On this, their second release – the Juno Award-nominated What We Leave Behind – the undoubted bluegrass/Americana influences are largely outweighed by the Celtic inspiration driving the majority of the tune sets, of which No Bridge Too Far is a fine example. However, the overriding impression I get from the rest of this album, comprised of tunes and songs in about equal measure, is that the band may be attempting to broaden their audience reach, as there are quite a lot of songs that plough a more mainstream alt-pop/folktronica furrow.
That said, many of the tracks are very evocative, such as the brooding 82 Fires, inspired by the wild fires burning during a tour of Tasmania, and Miner’s Dream – reminiscent of the catchy folk-pop of Newfoundland’s finest: Great Big Sea.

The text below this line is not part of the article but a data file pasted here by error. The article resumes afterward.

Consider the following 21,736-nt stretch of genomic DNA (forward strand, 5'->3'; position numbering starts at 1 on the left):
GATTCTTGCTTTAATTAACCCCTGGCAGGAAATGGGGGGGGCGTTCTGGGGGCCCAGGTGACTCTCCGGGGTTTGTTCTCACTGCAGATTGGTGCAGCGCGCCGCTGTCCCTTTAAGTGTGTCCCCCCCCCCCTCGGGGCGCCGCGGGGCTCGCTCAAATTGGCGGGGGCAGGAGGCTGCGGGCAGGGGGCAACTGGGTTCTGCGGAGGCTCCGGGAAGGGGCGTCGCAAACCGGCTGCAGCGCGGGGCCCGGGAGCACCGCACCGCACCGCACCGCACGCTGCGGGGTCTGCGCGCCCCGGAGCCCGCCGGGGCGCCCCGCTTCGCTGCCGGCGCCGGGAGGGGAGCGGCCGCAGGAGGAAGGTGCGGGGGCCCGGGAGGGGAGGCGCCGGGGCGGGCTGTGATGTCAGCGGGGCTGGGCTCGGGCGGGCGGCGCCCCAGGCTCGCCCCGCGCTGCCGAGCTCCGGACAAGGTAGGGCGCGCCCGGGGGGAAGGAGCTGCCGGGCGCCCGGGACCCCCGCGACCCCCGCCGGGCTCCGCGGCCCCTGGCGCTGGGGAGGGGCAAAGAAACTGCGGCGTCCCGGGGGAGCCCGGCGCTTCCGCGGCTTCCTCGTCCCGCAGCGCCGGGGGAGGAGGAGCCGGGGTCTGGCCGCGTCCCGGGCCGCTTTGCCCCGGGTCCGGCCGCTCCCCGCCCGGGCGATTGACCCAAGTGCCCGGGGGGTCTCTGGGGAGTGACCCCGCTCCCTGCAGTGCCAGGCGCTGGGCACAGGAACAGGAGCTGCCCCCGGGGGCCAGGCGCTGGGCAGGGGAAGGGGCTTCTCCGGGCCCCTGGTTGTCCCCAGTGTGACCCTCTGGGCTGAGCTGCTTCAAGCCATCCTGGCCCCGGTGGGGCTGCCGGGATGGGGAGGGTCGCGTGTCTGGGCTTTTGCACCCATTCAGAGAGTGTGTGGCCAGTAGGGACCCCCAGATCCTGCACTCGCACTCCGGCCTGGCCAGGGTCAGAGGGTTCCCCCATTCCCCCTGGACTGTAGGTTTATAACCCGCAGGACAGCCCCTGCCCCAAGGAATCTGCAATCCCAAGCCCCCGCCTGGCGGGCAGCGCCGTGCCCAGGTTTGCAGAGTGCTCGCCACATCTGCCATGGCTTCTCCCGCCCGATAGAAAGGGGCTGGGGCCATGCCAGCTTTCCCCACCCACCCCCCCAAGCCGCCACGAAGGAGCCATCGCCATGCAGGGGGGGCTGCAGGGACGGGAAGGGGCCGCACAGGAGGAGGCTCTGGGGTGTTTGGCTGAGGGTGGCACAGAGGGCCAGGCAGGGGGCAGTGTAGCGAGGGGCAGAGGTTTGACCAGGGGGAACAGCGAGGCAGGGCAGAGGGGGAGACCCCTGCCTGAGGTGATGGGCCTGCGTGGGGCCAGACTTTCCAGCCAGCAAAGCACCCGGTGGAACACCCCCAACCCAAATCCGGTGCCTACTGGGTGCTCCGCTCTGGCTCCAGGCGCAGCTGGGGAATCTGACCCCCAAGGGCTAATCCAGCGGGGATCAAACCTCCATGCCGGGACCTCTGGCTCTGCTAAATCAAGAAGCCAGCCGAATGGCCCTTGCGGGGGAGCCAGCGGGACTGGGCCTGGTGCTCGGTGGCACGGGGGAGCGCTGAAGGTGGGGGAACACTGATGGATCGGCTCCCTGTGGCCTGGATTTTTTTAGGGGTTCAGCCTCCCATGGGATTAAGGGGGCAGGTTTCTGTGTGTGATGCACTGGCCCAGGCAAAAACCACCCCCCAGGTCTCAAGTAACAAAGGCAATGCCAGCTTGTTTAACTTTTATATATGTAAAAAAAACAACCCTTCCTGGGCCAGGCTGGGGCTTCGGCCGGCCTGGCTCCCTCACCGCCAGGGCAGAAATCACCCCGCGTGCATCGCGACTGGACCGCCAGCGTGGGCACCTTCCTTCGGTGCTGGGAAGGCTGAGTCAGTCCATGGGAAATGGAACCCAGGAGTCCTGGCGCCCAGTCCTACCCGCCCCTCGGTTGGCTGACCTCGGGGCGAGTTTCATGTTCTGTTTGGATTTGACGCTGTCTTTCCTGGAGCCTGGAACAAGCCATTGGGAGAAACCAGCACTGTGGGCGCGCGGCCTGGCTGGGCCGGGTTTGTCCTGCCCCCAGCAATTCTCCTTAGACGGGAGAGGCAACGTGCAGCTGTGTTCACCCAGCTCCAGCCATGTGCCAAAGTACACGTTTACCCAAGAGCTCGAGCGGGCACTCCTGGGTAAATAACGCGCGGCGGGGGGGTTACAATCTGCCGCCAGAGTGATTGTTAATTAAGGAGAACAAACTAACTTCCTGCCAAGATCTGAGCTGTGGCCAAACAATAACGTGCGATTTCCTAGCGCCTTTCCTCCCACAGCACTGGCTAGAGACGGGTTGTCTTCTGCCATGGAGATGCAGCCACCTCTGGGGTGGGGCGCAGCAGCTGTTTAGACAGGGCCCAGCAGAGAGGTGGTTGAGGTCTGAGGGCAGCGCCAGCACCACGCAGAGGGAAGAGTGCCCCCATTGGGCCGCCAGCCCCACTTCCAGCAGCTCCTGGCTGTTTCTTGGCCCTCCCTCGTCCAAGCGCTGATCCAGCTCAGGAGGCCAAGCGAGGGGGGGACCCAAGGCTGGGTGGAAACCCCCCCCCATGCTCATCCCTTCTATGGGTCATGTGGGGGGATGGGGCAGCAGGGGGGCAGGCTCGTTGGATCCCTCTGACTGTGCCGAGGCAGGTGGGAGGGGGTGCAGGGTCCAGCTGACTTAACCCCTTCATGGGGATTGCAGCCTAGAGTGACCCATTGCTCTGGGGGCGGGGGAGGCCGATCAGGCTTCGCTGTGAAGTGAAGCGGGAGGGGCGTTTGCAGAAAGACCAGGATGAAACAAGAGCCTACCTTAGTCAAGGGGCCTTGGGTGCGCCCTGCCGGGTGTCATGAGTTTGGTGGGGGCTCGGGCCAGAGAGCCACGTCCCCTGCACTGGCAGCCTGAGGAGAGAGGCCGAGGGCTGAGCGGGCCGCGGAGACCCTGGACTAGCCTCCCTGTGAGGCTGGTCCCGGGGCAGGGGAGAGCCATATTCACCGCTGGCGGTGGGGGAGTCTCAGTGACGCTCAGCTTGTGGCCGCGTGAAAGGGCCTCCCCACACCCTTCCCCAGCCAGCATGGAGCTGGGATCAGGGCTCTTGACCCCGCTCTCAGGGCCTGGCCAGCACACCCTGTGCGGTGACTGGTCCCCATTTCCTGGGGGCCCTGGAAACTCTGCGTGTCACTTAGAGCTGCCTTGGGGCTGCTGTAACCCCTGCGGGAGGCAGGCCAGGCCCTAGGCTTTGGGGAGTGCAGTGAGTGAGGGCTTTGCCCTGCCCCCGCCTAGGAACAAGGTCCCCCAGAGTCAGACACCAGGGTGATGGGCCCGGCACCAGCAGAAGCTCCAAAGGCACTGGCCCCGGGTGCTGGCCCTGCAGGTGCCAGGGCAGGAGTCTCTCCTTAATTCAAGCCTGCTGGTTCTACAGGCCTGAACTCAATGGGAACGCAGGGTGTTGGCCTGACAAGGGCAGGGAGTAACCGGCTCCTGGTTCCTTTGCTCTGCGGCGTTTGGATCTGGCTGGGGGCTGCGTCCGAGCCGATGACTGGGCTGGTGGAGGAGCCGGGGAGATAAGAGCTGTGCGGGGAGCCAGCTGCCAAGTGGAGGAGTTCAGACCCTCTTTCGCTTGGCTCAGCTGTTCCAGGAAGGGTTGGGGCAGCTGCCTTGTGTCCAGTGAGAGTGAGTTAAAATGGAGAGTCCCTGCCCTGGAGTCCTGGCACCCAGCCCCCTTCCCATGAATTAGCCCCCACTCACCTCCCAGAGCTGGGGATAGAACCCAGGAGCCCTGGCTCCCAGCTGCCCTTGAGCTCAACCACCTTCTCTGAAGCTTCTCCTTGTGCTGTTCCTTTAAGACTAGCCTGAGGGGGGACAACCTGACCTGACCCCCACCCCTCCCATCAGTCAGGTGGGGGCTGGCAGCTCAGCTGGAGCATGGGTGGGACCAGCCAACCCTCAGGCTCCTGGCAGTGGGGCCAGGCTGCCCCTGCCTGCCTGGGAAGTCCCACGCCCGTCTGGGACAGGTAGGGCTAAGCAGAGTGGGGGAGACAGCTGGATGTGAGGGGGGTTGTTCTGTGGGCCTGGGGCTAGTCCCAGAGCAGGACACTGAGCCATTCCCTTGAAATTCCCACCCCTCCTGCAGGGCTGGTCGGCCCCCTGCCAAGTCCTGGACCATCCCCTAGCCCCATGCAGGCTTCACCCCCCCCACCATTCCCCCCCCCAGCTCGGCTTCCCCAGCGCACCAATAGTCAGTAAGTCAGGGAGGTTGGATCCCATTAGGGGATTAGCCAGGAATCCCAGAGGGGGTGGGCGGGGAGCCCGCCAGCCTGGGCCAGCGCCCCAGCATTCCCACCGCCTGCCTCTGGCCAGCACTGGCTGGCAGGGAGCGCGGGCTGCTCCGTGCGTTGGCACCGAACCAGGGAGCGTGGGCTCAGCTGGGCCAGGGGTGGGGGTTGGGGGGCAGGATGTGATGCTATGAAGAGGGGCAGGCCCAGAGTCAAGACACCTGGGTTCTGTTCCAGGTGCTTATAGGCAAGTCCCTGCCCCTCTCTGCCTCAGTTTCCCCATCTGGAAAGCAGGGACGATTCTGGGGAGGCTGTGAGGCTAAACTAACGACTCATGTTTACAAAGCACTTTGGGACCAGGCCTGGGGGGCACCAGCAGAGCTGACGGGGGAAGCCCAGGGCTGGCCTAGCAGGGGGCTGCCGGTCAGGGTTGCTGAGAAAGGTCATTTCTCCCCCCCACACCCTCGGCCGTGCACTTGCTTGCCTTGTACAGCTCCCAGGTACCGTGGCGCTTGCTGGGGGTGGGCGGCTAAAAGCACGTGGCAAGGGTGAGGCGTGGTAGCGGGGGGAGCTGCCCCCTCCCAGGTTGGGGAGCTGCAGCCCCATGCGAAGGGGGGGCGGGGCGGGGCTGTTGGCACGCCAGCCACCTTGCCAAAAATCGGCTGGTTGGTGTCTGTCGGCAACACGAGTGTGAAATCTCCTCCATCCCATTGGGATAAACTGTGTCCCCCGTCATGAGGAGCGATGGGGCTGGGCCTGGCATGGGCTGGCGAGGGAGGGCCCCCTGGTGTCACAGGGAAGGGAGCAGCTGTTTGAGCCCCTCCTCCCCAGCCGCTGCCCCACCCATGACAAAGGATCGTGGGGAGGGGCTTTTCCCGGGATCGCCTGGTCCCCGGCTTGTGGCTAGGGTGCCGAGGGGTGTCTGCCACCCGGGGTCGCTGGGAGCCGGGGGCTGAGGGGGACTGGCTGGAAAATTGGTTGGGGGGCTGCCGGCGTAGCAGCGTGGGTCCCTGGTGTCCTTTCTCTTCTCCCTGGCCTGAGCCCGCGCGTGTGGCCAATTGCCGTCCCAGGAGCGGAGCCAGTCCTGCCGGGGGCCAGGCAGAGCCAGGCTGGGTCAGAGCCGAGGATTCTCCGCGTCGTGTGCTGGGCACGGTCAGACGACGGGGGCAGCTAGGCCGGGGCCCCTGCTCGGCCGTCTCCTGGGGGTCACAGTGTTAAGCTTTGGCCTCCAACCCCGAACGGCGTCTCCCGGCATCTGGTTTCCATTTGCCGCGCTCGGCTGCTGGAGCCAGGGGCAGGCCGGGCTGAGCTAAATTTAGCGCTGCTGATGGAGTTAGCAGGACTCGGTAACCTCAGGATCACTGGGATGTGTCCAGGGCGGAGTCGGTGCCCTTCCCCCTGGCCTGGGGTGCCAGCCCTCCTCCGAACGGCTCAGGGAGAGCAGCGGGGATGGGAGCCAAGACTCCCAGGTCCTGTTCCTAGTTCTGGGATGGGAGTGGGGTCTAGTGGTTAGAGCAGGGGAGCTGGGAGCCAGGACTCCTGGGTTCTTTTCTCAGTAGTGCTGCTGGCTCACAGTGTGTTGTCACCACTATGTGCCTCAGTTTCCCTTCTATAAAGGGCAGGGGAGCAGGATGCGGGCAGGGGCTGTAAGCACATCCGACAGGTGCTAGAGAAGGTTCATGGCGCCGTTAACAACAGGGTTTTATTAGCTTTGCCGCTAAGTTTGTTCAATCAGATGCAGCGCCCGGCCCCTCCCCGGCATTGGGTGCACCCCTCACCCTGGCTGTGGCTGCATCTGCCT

Whilst many bands from a more instrumental background try to broaden their appeal by including more songs in their repertoire, not many succeed in getting the balance right – something particularly tricky in the case of The East Pointers due to the stripped down nature of their instrumentation being better suited to dynamic tune sets. But in spite of such reservations, this is still a release to be recommended to any listener with a taste for contemporary Celtic sounds.